how did you determine your risk tolerance?

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bling
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how did you determine your risk tolerance?

Post by bling » Sat Feb 10, 2018 11:40 pm

the past couple months i've spent a lot more time browsing BHs and reading threads, etc., because i realized that holy crap, the market went up 20% in 2017!! i better re-evalulate my risk tolerance.

at the end of 2017, i was at a 75/25 asset allocation (i'm 33). at the time i thought maybe this was too aggressive for me. what if another 2008 happens and stocks dropped 50%? i adjusted my asset allocation to be a 70/30 split instead last december.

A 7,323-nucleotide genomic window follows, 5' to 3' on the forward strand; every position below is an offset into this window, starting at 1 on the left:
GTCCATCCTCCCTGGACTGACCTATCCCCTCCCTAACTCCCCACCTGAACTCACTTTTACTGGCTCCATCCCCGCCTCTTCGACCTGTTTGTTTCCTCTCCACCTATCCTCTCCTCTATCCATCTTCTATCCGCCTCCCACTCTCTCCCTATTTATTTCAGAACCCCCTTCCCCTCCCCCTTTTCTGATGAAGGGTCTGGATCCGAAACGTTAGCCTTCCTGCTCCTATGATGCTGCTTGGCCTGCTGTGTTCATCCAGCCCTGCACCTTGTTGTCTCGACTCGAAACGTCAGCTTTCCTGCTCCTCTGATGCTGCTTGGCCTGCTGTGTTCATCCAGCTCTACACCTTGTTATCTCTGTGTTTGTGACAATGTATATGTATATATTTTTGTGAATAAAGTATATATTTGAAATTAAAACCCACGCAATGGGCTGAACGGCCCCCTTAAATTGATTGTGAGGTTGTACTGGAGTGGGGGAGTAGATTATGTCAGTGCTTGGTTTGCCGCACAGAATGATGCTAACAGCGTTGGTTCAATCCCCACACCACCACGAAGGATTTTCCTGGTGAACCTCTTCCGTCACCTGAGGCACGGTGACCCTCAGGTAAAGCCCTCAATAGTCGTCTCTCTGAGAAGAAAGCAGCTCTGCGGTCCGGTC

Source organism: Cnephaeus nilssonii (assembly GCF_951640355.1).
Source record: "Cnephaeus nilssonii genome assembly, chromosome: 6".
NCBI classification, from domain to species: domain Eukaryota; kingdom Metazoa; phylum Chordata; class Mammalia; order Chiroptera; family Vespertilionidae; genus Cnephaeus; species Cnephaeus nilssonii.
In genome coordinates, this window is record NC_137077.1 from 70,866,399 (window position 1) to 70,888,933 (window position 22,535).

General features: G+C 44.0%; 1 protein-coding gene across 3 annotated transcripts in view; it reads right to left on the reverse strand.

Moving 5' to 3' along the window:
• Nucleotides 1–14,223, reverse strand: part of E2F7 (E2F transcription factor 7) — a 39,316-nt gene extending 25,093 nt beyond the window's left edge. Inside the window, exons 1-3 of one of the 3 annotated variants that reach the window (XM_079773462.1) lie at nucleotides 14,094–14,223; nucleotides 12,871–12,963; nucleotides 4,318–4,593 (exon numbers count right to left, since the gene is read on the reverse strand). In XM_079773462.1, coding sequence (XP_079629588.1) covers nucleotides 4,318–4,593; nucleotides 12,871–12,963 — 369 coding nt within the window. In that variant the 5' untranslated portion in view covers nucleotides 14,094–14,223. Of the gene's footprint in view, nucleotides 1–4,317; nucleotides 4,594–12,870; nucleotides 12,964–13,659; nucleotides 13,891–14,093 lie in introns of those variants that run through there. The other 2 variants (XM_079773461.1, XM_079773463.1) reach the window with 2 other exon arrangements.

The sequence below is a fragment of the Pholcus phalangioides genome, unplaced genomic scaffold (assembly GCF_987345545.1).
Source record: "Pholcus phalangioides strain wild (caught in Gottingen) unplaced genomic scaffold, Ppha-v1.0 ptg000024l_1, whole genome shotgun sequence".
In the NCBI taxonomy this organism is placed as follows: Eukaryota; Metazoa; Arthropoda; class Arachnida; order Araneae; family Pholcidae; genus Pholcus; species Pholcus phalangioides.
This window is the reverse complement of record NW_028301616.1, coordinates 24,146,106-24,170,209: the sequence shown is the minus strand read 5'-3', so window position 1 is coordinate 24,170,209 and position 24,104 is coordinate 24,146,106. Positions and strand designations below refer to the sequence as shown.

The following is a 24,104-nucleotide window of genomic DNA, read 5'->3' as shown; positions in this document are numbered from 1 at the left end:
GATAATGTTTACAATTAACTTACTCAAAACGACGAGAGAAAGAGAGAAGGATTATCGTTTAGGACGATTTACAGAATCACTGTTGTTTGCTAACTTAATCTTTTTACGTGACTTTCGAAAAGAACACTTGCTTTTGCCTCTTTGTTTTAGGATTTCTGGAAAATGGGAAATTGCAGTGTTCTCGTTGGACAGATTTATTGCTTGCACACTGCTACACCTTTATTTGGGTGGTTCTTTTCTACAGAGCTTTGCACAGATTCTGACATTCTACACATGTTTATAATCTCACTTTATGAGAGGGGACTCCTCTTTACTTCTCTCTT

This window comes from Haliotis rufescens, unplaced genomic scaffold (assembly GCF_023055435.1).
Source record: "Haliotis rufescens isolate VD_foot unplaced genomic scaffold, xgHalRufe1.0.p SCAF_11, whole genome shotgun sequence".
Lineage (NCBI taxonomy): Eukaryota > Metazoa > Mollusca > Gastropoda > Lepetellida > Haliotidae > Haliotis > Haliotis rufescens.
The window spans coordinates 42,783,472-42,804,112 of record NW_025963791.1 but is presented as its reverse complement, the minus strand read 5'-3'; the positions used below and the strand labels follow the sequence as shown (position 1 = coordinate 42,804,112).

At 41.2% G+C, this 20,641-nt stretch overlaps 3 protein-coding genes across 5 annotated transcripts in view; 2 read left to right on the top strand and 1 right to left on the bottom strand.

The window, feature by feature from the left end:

my job paid out a bonus in january, and i lump summed all of it into the market. now that we're officially in correction territory, i finally had an opportunity to experience "losses" (haven't sold) -- and i felt....nothing. despite buying literally at the top, it didn't bother me whatsoever.

the only thing that excited me was watching markets to see whether my thresholds for TLH would be hit.

what this tells me is maybe i should have stayed at 75/25, or maybe even do 80/20 instead. but we're only at 10% losses right now. maybe i'd feel different at 20%, 30%, 50% losses?

how did you figure out your appropriate risk tolerance without living through one?

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pokebowl
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Re: how did you determine your risk tolerance?

Post by pokebowl » Sun Feb 11, 2018 12:18 am

bling wrote: